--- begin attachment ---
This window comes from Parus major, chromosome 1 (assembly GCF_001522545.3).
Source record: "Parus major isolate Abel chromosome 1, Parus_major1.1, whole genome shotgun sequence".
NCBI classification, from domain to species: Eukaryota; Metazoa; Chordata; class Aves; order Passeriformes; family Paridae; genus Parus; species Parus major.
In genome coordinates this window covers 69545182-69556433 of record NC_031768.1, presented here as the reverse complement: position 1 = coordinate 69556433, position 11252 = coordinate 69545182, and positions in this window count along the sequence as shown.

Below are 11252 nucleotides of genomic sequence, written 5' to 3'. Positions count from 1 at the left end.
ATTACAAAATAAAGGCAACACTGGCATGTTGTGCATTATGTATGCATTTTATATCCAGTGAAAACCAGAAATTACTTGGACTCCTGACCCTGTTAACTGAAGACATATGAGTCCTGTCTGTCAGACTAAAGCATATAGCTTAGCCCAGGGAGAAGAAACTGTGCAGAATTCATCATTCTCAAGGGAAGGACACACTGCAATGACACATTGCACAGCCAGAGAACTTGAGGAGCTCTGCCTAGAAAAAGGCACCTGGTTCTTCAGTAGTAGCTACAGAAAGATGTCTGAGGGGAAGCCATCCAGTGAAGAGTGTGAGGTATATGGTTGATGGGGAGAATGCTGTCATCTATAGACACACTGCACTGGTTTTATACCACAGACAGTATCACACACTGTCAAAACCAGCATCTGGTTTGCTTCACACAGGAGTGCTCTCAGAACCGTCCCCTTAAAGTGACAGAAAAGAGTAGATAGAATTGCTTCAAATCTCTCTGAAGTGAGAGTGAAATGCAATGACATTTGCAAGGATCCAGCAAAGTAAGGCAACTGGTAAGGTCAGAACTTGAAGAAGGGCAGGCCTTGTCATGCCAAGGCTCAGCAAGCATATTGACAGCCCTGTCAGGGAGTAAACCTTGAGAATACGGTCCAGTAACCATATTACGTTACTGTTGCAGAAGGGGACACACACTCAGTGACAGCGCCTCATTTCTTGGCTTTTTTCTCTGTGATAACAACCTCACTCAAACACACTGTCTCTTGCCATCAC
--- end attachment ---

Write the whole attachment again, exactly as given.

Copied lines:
This window comes from Parus major, chromosome 1 (assembly GCF_001522545.3).
Source record: "Parus major isolate Abel chromosome 1, Parus_major1.1, whole genome shotgun sequence".
NCBI classification, from domain to species: Eukaryota; Metazoa; Chordata; class Aves; order Passeriformes; family Paridae; genus Parus; species Parus major.
In genome coordinates this window covers 69545182-69556433 of record NC_031768.1, presented here as the reverse complement: position 1 = coordinate 69556433, position 11252 = coordinate 69545182, and positions in this window count along the sequence as shown.

Below are 11252 nucleotides of genomic sequence, written 5' to 3'. Positions count from 1 at the left end.
ATTACAAAATAAAGGCAACACTGGCATGTTGTGCATTATGTATGCATTTTATATCCAGTGAAAACCAGAAATTACTTGGACTCCTGACCCTGTTAACTGAAGACATATGAGTCCTGTCTGTCAGACTAAAGCATATAGCTTAGCCCAGGGAGAAGAAACTGTGCAGAATTCATCATTCTCAAGGGAAGGACACACTGCAATGACACATTGCACAGCCAGAGAACTTGAGGAGCTCTGCCTAGAAAAAGGCACCTGGTTCTTCAGTAGTAGCTACAGAAAGATGTCTGAGGGGAAGCCATCCAGTGAAGAGTGTGAGGTATATGGTTGATGGGGAGAATGCTGTCATCTATAGACACACTGCACTGGTTTTATACCACAGACAGTATCACACACTGTCAAAACCAGCATCTGGTTTGCTTCACACAGGAGTGCTCTCAGAACCGTCCCCTTAAAGTGACAGAAAAGAGTAGATAGAATTGCTTCAAATCTCTCTGAAGTGAGAGTGAAATGCAATGACATTTGCAAGGATCCAGCAAAGTAAGGCAACTGGTAAGGTCAGAACTTGAAGAAGGGCAGGCCTTGTCATGCCAAGGCTCAGCAAGCATATTGACAGCCCTGTCAGGGAGTAAACCTTGAGAATACGGTCCAGTAACCATATTACGTTACTGTTGCAGAAGGGGACACACACTCAGTGACAGCGCCTCATTTCTTGGCTTTTTTCTCTGTGATAACAACCTCACTCAAACACACTGTCTCTTGCCATCAC